“It's a movement-impoverished lifestyle that, collectively, we have embraced.”
“We fragment ourselves every day – but we're not fragmented. We're whole.”
“Enjoy your intuition, because intuition is that very ancient form of intelligence.”
“This world really needs people who are freaking happy, and healthy, and full of life!”

Resources Mentioned in This Episode:

As promised, some videos of Erwan in his natural element (heh, get it?!)


Introduction: Welcome to the becoming superhuman podcast, where we interview extraordinary people to bring you the skills and strategies to overcome the impossible. And now, here's your host, Jonathan Levi.

Jonathan Levi: Greetings boys and girls. This is your host, Jonathan Levi. And today. I'm excited to be diving into our first of many podcasts, exploring physical health and human performance. My guest today is Erwan Le Corre, the founder of MovNat. MovNat is an unconventional school of physical training, emphasizing a broader understanding of human movement and of health.

The point of all this is, of course, to improve strength, but also mobility agility. And just about every physical performance attribute, you can think of. Throughout the interview though, we go far beyond physical performance and we start to tackle some of the big questions about modern lifestyles, happiness, and the future of human wellbeing as a whole. Erwan Is not your everyday human and his fitness philosophy is not your everyday gym routine.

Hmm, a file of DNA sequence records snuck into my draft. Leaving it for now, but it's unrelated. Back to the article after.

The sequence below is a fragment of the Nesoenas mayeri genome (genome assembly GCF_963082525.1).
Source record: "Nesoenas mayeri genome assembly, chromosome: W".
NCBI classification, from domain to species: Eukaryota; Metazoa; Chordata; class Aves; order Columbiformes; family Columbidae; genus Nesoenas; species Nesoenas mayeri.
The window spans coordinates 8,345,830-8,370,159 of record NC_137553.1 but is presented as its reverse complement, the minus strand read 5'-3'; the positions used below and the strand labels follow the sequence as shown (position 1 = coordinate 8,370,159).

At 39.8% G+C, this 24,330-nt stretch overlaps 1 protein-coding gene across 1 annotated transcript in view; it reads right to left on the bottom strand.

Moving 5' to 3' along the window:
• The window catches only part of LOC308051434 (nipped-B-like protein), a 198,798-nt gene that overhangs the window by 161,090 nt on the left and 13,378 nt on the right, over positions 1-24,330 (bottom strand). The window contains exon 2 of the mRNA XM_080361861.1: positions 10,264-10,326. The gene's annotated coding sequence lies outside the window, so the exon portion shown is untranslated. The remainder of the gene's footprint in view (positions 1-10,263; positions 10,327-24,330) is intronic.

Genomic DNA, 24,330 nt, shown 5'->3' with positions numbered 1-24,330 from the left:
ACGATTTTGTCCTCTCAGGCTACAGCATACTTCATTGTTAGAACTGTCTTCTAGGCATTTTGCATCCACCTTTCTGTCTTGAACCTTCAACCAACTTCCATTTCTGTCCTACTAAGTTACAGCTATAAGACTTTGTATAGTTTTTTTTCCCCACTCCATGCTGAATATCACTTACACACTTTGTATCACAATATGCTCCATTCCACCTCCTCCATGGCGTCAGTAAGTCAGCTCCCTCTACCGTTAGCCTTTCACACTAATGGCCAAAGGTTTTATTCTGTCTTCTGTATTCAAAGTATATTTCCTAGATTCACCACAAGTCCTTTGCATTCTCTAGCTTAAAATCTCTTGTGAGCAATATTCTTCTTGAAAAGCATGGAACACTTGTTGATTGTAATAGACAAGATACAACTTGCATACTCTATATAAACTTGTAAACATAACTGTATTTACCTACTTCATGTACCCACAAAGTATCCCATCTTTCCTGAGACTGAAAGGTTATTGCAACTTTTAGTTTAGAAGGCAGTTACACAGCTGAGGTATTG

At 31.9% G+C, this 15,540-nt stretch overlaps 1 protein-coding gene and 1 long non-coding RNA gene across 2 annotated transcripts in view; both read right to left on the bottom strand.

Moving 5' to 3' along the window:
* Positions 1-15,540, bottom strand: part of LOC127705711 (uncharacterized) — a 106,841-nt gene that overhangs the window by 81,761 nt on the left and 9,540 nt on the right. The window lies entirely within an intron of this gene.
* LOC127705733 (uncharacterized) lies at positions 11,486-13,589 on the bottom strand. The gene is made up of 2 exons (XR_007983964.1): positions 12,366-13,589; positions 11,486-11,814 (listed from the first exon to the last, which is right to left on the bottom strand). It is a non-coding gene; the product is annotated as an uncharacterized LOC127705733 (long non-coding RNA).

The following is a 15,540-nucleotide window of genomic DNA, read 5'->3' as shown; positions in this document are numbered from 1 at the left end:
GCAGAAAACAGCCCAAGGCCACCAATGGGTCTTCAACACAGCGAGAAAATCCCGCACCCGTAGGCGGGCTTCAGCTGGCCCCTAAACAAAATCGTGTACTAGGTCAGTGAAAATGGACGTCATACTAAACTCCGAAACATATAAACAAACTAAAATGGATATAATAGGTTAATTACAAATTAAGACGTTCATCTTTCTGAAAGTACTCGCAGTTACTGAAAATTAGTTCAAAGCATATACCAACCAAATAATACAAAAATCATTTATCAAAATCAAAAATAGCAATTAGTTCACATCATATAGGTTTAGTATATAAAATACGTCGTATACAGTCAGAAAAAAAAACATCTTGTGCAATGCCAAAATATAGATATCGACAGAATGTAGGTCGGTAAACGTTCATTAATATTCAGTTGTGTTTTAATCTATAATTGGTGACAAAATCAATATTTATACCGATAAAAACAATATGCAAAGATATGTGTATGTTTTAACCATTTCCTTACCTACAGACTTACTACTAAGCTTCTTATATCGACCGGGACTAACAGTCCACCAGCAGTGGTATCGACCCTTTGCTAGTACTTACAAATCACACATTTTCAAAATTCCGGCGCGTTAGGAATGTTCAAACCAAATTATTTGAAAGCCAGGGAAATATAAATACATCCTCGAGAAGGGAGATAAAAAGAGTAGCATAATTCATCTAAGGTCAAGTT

He and his unique methodology have been featured in men's health and outside magazine. Just to name a couple, I really enjoyed this interview. And I found Erwan's insights to be both thought-provoking and inspiring. And for this reason, I'm very excited to introduce you to Mr. Erwan Le Corre.

Erwan. Thank you for joining us today. Welcome to the Becoming SuperHuman podcast and thank you so much for making the time for us.

Erwan Le Corre: For sure. Jonathan thank you for having me on your show.

Jonathan Levi: It's a pleasure. It's a pleasure. Let me tell you, I was watching a bunch of your videos in preparation for this and just thinking how much fun it looks like you're having.

I mean, you're climbing up trees, jumping off rocks, lifting stuff, throwing stuff, you know, it really looks like a really fun methodology, and I'm so excited to learn more about it today.

Erwan Le Corre: Not that I do every day. Right. But yeah, certainly it's a fun kind of tough,

Jonathan Levi: definitely. And it looks like a lot more fun than sitting in the gym and

Erwan Le Corre: doing bench press.